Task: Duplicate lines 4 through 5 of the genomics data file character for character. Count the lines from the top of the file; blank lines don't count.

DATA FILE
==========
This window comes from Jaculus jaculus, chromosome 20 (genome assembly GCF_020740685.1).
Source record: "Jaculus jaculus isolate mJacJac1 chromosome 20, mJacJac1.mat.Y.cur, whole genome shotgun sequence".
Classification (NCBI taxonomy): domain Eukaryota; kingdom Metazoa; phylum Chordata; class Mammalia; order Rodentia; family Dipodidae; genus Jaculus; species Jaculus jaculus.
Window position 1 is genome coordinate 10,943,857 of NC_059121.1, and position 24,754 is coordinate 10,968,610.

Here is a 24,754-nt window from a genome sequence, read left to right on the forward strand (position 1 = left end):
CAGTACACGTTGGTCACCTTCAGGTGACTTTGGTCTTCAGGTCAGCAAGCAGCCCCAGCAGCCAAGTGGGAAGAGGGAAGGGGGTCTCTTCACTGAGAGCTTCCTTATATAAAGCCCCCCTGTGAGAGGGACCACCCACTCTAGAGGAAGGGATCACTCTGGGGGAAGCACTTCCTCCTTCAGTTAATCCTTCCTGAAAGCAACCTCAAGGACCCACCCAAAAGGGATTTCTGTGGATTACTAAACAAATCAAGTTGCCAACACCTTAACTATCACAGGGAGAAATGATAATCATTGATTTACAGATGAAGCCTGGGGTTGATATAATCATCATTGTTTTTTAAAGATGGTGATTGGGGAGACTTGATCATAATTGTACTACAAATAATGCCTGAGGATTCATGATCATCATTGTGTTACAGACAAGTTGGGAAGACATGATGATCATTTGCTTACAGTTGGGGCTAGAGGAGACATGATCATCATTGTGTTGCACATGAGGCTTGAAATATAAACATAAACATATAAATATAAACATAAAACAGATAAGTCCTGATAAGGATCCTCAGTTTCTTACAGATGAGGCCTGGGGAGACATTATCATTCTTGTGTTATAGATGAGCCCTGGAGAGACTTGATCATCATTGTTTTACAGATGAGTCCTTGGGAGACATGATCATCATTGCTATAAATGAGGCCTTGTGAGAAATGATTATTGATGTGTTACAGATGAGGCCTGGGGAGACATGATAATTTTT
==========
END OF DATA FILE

Window position 1 is genome coordinate 10,943,857 of NC_059121.1, and position 24,754 is coordinate 10,968,610.

Here is a 24,754-nt window from a genome sequence, read left to right on the forward strand (position 1 = left end):